‘Until They Are Home’

‘Until They Are Home’: MIA Mission Continues After 40 Years

Tim Dyhouse

January marked the 40th anniversary of the start of the post-war search for missing Gis in Indochina. That mission’s origins are under reported as are the earliest efforts to recover the remains of Americans from overseas wars beginning in 1898. Here is a brief recap.

THE OFFICIAL DOCUMENT that ended America’s military participation in the Vietnam War in 1973 contained a provision that supported a vital VFW priority.

Article 8 of The Agreement on Ending the War and Restoring Peace in Vietnam— also known as the Paris Peace Accords—stipulated that the former combatants would cooperate “to facilitate the exhumation and repatriation” of the remains of war dead. Immediately after the document was signed, the U.S. created the Four-Party Joint Military Team (FPJMT) and the Joint Casualty Resolution Center (JCRC) to carry out Article 8. The FPJMT negotiated details of remains recovery while the JCRC carried out the actual field work.

According to Paul D. Mather, author of M.I.A.: Accounting for the Missing in Southeast Asia, the JCRC was a “unique organization in the annals of military history.” Activated on Jan. 23, 1973, in Saigon, it consisted of 140 volunteers—mostly Green Berets—commanded by Brig. Gen. Robert C. Kingston. It was immediately moved to Nakhon Phanom Air Base in Thailand because of personnel restrictions placed on it in Vietnam.

Also based in Thailand and established in 1973 was the Central Identification Laboratory (CIL-THAI), which sought to identify remains.

During JCRC’s original tenure, which ended with the fall of Saigon in April 1975, Army Capt. Richard M. Rees became the only American killed by hostile action during an MIA remains recovery operation, on Dec. 15, 1973, at a helicopter crash site some 12 miles southwest of Saigon (see page 26 for details).

Conduct recovery operations. With South Vietnam’s defeat, JCRC relocated its headquarters to Hawaii and moved its field teams to Bangkok, Hong Kong, the Philippines, Malaysia and Singapore. These were locations where large numbers of “boat people” refugees gathered after fl eeing the Communist takeover in Vietnam.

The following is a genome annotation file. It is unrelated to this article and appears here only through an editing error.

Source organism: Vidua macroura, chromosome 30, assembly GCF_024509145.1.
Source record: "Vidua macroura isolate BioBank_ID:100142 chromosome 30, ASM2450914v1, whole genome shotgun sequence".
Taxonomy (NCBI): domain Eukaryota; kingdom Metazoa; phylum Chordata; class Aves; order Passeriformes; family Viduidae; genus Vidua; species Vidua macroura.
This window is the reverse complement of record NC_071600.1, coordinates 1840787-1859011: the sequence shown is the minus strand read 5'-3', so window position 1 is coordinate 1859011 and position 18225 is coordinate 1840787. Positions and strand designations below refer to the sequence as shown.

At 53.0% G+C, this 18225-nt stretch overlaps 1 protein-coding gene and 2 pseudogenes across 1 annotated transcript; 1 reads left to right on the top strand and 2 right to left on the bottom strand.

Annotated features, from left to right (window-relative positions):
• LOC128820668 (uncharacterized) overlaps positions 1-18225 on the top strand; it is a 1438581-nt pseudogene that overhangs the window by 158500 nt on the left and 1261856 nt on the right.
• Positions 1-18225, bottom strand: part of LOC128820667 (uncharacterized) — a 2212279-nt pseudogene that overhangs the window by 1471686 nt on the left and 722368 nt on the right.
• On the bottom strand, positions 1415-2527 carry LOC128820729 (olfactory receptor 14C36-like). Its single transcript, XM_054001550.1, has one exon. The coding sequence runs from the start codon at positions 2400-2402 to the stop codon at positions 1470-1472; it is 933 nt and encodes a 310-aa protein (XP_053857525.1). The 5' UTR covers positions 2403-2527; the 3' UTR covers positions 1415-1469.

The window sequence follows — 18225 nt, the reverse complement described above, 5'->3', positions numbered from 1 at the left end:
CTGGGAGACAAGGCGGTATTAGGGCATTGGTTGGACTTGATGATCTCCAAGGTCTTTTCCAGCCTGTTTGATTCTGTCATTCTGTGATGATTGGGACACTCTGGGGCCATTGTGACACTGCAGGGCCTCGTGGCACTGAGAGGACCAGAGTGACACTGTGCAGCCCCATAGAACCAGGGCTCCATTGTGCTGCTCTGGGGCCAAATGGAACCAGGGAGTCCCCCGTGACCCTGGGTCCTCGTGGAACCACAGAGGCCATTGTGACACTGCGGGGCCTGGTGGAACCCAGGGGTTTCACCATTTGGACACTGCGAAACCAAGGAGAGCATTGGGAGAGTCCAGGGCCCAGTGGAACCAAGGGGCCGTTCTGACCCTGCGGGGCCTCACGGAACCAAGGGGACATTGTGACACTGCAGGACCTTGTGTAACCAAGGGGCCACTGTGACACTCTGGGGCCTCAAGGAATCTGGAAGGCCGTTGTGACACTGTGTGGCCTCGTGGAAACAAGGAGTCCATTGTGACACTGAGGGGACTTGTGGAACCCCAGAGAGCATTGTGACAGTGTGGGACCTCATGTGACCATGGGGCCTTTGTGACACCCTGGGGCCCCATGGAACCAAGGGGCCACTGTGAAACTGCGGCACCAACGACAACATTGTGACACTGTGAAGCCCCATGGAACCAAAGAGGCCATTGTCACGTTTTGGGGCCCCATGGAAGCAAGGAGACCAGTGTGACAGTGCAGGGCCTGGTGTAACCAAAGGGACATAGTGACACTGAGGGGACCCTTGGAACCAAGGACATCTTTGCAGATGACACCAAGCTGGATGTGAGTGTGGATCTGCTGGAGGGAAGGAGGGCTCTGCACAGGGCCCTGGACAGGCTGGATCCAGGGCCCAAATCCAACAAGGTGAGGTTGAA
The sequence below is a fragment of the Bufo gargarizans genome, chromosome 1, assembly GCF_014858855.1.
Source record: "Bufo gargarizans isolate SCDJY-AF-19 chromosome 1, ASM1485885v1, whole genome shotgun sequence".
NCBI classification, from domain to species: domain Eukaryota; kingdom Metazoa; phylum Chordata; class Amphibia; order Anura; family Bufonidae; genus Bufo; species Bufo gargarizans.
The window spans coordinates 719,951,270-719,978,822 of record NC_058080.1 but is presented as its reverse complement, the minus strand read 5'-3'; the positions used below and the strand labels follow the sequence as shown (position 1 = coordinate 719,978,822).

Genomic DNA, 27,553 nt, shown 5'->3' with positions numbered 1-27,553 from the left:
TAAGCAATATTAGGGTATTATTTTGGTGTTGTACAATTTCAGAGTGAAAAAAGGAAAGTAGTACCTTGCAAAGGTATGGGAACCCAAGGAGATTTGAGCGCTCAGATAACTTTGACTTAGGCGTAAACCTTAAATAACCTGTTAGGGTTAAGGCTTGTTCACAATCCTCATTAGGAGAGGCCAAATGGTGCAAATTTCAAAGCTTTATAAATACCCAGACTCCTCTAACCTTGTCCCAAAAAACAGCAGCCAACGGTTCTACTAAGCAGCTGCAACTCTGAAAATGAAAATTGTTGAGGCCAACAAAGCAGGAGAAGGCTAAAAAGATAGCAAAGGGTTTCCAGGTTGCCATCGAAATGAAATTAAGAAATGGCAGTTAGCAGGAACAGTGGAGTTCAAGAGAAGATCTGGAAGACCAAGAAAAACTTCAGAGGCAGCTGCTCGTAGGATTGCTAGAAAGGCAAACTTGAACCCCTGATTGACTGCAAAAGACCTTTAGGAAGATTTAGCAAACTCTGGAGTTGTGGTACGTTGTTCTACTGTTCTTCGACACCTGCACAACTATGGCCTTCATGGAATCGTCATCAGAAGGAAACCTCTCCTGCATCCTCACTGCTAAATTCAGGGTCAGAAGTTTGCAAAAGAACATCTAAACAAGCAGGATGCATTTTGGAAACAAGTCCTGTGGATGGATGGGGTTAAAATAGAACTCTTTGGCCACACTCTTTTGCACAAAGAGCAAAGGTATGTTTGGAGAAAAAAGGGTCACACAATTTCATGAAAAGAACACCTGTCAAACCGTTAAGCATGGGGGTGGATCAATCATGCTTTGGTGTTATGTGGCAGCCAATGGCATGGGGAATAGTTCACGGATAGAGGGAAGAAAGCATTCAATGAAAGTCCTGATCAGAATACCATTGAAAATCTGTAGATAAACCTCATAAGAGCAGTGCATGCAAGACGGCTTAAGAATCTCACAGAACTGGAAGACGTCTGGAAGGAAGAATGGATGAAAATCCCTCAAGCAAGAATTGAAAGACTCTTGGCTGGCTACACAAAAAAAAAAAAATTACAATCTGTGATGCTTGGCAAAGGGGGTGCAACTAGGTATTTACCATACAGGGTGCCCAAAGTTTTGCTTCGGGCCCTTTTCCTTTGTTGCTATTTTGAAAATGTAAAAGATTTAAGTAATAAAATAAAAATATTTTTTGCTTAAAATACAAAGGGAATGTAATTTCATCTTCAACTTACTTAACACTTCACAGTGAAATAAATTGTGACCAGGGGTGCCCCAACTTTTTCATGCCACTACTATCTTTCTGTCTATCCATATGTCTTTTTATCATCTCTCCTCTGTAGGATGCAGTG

In May 1976, CIL-THAI moved to Hawaii and became known as CILHI. Based at Hickam Air Force Base near Pearl Harbor, it now employs 30 forensic anthropologists, archaeologists and odontologists (forensic dentists), as well as 400 military and civilian personnel.

In 1992, the Joint Task Force-Full Accounting (JTF-FA) was established to focus specifically on Vietnam War cases and officially replaced JCRC. Its detachments were based in Bangkok, Thailand; Hanoi, Vietnam; Vientiane, Laos; and Phnom Penh, Cambodia. CILHI retained responsibility for worldwide recoveries from all wars.

Unfortunately, the worst loss of life during a remains recovery mission occurred during this period. On April 7, 2001, seven Americans and nine Vietnamese were killed when their helicopter crashed about 280 miles south of Hanoi (see VFW magazine, September 2001).

On Oct. 1, 2003, after determining that MIA accounting efforts would be best served by combining JTF-FA and CILHI, the Pentagon established the Joint POW/MIA Accounting Command (JPAC) at Joint Base Pearl Harbor- Hickam in Hawaii. Its motto is “Until They Are Home.”

SOURCE: VFW Magazine

Unaccounted-For Americans from the Vietnam War

Country of Loss Unaccounted-For Repatriated/Identified
Vietnam, South



Vietnam, North












1,655 *


*Includes 468 lost at sea or over water.
SOURCE: Defense POW-Missing Personnel Office, Oct. 17, 2012

Ronald Reagan, President, 1981-88 stated:

We write no last chapters.  We close no books.  We put away no final memories.  An end to America’s involvement in Vietnam cannot come before we’ve achieved the fullest possible accounting of those missing in action.

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